Spring shuffling: Contenders work with wealth of roster options

The Braves and Mets are set to open Grapefruit League play today (1:10 p.m. ET, MLB Network), the first day of a stretch in which winning takes a back seat to figuring out batting orders and filling out rotations.

For several contenders, such maneuvering is a no-lose deal. Consider these situations:

Placido Polanco's arrival is setting off a chain reaction that could affect Jayson Werth (foreground).
Placido Polanco’s arrival is setting off a chain reaction that could affect Jayson Werth (foreground).

Phillies: Lining up All-Stars

Placido Polanco was signed to give the NL champions a contact hitter in the second spot of the order. His arrival drops Shane Victorino from the two-hole and presents Charlie Manuel with a problem any manager would take. Manuel must decide how to line up his All-Star outfield of Victorino, Jayson Werth and Raul Ibanez in the batting order after cleanup slugger Ryan Howard.

Rangers: Too many starting pitchers

To see how once slug-happy Texas has changed, consider manager Ron Washington’s plight. To fill out two spots in his rotation, he has a choice of at least six pitchers. The group includes a pair of 23-year-old hotshots who started last year, Tommy Hunter and Derek Holland, a 21-year-old who allowed one run in his first 22 innings last season in Neftali Feliz, and the club’s best reliever, C.J. Wilson.

"A very pleasant problem to have," Washington says. "We’ve got depth in the Texas Rangers organization. I’m pleased."

The Rays will play Ben Zobrist every day -- somewhere in the field.
The Rays will play Ben Zobrist every day — somewhere in the field.

Rays: Where to play an All-Star

Ben Zobrist played seven positions in 2009 and made his first All-Star team. The Rays plan to use him primarily at second or right this season. The determining factor: the spring play of three prospects deemed major league-ready by manager Joe Maddon. If Matt Joyce shines in right, Zobrist plays second. If Sean Rodriguez or Reid Brignac emerges at second, Zobrist takes right.

Braves: Deciding on a phenom

Jason Heyward already has left an impact in spring training—literally. His long home runs in batting practice damaged two vehicles and led to the installation of  safety nets at a practice field. Heyward, 20, is attempting to win the right-field job.

"We’re not going to give anybody the job," manager Bobby Cox says. "If he wins it, he wins it." 

This story appears in March 2’s edition of Sporting News Today. If you are not receiving Sporting News Today, the only daily digital sports newspaper, sign up today for free.

Stan McNeal is a writer for Sporting News. E-mail him at smcneal@sportingnews.com.

The Braves and Mets are set to open Grapefruit League play today (1:10 p.m. ET, MLB Network), the first day of a stretch in which winning takes a back seat to figuring out batting orders and filling out rotations.

For several contenders, such maneuvering is a no-lose deal. Consider these situations:

Placido Polanco's arrival is setting off a chain reaction that could affect Jayson Werth (foreground).
Placido Polanco’s arrival is setting off a chain reaction that could affect Jayson Werth (foreground).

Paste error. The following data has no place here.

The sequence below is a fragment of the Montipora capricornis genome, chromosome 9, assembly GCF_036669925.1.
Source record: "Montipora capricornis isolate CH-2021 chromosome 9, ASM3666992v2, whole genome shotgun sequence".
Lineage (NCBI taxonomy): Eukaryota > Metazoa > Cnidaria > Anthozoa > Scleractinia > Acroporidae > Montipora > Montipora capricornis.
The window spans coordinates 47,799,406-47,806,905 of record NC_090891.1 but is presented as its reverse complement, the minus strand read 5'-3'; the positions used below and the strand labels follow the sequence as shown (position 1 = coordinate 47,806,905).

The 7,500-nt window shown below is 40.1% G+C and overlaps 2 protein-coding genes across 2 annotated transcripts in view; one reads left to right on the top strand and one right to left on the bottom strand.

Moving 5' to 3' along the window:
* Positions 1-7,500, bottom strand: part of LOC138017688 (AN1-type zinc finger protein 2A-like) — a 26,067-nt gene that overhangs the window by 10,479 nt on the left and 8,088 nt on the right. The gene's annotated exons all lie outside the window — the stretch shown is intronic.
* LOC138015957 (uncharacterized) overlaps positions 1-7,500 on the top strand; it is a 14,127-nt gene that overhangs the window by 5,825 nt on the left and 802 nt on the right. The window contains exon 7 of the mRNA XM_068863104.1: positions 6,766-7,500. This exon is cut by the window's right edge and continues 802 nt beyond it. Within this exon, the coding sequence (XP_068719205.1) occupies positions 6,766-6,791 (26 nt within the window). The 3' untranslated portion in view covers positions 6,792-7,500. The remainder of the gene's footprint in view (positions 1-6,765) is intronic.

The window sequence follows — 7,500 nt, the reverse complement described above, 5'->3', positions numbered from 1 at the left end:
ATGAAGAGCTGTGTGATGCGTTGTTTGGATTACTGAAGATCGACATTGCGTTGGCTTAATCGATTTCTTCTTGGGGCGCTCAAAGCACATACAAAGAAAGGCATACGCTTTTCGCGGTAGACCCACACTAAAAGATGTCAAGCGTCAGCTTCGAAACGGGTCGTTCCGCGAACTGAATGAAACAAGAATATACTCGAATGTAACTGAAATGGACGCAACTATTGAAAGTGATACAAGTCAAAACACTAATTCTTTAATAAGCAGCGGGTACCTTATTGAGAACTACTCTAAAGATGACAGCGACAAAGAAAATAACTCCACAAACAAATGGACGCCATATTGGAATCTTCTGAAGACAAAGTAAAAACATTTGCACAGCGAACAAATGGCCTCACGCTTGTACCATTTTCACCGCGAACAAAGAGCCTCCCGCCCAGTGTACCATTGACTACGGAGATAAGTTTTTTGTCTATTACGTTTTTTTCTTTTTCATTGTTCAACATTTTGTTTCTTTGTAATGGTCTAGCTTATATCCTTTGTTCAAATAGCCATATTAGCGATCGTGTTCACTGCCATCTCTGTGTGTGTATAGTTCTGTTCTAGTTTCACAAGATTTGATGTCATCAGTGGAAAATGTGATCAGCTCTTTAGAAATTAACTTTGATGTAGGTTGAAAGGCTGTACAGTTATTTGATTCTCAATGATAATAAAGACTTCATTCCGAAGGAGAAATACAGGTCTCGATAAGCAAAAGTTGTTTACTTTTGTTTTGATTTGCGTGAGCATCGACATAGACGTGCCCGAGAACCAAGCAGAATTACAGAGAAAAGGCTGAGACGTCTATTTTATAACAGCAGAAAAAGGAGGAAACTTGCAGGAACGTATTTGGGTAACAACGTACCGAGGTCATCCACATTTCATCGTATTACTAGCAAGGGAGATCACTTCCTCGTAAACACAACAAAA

Phillies: Lining up All-Stars

Placido Polanco was signed to give the NL champions a contact hitter in the second spot of the order. His arrival drops Shane Victorino from the two-hole and presents Charlie Manuel with a problem any manager would take. Manuel must decide how to line up his All-Star outfield of Victorino, Jayson Werth and Raul Ibanez in the batting order after cleanup slugger Ryan Howard.

Rangers: Too many starting pitchers

To see how once slug-happy Texas has changed, consider manager Ron Washington’s plight. To fill out two spots in his rotation, he has a choice of at least six pitchers. The group includes a pair of 23-year-old hotshots who started last year, Tommy Hunter and Derek Holland, a 21-year-old who allowed one run in his first 22 innings last season in Neftali Feliz, and the club’s best reliever, C.J. Wilson.

"A very pleasant problem to have," Washington says. "We’ve got depth in the Texas Rangers organization. I’m pleased."

The Rays will play Ben Zobrist every day -- somewhere in the field.
The Rays will play Ben Zobrist every day — somewhere in the field.

Rays: Where to play an All-Star

Ben Zobrist played seven positions in 2009 and made his first All-Star team. The Rays plan to use him primarily at second or right this season. The determining factor: the spring play of three prospects deemed major league-ready by manager Joe Maddon. If Matt Joyce shines in right, Zobrist plays second. If Sean Rodriguez or Reid Brignac emerges at second, Zobrist takes right.

Braves: Deciding on a phenom

Jason Heyward already has left an impact in spring training—literally. His long home runs in batting practice damaged two vehicles and led to the installation of  safety nets at a practice field. Heyward, 20, is attempting to win the right-field job.

"We’re not going to give anybody the job," manager Bobby Cox says. "If he wins it, he wins it." 

This story appears in March 2’s edition of Sporting News Today. If you are not receiving Sporting News Today, the only daily digital sports newspaper, sign up today for free.

Stan McNeal is a writer for Sporting News. E-mail him at smcneal@sportingnews.com.

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